Metro Roundup: Alabama Symphony Orchestra will celebrate its centennial on Memorial Day weekend
The Alabama Symphony Orchestra celebrates its 100th anniversary this season, and the ASO wants to share this historic moment with as many people as possible in Birmingham.
The orchestra will perform a special three-day celebration, A Century in Symphony, at downtown Railroad Park on Memorial Day weekend.
The current season is a great time to hear from ASO, which has around 50 musicians and hires additional musicians for larger events, ASO music director Carlos Izcaray said.
“The symphony sounds spectacular this season,” Izcaray told Iron City Ink.
The ASO is excited about the centennial event, he said.
“We are also honored to be able to play for our community on such a solemn date,” Izcaray said, referring to Memorial Day.
A Century in Symphony begins Friday, May 27 at 8 p.m. with the Symphonic Spectacular. The ASO will perform a symphony by Dvorak, as well as works by American composers, including Birmingham native Brian Raphael Nabors.
On Saturday, May 28 at 8 p.m., the ASO will perform music by Mendelssohn inspired by Shakespeare’s “A Midsummer Night’s Dream” as well as works by Sibelius and Beethoven.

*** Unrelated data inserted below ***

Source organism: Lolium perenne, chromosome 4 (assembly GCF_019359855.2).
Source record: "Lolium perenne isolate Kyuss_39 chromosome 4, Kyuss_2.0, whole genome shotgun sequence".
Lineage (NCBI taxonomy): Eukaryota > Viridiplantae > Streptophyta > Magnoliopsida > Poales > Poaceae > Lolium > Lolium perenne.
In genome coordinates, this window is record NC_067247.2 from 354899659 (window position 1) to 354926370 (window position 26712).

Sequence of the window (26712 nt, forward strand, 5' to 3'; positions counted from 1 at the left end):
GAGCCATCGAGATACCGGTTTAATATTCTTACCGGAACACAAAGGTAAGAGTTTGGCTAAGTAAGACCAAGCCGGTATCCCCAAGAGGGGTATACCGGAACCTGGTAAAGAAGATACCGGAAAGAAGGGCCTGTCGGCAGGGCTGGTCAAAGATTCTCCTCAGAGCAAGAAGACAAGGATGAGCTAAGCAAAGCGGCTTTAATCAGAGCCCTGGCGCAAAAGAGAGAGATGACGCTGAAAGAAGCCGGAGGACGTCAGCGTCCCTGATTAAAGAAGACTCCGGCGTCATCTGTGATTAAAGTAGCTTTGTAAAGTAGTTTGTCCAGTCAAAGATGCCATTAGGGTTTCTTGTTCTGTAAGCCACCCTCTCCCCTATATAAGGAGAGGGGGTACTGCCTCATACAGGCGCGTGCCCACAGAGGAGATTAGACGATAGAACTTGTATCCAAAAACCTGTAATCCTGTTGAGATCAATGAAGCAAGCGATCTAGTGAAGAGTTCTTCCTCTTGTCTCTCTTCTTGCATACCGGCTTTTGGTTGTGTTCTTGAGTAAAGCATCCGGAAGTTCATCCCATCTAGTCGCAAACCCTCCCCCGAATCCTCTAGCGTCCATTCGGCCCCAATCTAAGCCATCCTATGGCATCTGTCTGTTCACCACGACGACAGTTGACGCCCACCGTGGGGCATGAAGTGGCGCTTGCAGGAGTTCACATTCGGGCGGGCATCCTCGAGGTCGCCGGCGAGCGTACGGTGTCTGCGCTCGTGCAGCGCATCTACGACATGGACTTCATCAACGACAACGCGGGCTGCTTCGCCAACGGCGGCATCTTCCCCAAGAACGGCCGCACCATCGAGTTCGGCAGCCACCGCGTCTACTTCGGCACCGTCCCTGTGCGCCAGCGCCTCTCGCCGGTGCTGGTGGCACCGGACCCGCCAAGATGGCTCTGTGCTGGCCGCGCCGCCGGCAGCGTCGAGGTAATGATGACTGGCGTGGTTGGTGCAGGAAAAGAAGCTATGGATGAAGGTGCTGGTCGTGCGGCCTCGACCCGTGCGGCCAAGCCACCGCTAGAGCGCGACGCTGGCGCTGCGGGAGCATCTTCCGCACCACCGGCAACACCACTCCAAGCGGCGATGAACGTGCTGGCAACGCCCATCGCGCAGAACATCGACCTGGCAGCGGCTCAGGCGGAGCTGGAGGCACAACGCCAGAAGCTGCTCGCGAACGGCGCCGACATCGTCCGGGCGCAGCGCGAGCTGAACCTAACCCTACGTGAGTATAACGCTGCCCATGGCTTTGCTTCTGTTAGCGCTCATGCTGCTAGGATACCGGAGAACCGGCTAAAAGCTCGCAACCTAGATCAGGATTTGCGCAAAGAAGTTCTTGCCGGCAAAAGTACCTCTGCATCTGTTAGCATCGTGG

The weekend will end with a day of family fun on Sunday, May 29 at 6 p.m. The symphony orchestra will play a variety of works, including patriotic music. ASO Concertmaster Daniel Szasz will make a solo appearance.
People should feel comfortable attending symphony performances even if they don’t know much about classical music, Izcaray said.
“One of the most common desires among us musicians is to share our music with those who haven’t had the chance to experience it yet,” he said. “Personally, I love hearing their stories after they hear our symphony for the first time.
A symphony concert is “one of the greatest mediums that brings people together to share an emotionally moving experience,” Izcaray said. “Our music tells the story of humanity from an emotional angle. That is why it can deeply impress both a kindergartener and an elderly person.
The ASO’s 100th anniversary is significant for Birmingham, he said.
“The value of a symphony far exceeds its cost, so a community that has 100 years of symphonic history is well positioned for the next few decades to come,” said Izcaray.
The ASO will also present more than a dozen other events in April and May, including the following:
For more details, visit alabamasymphony.org/events.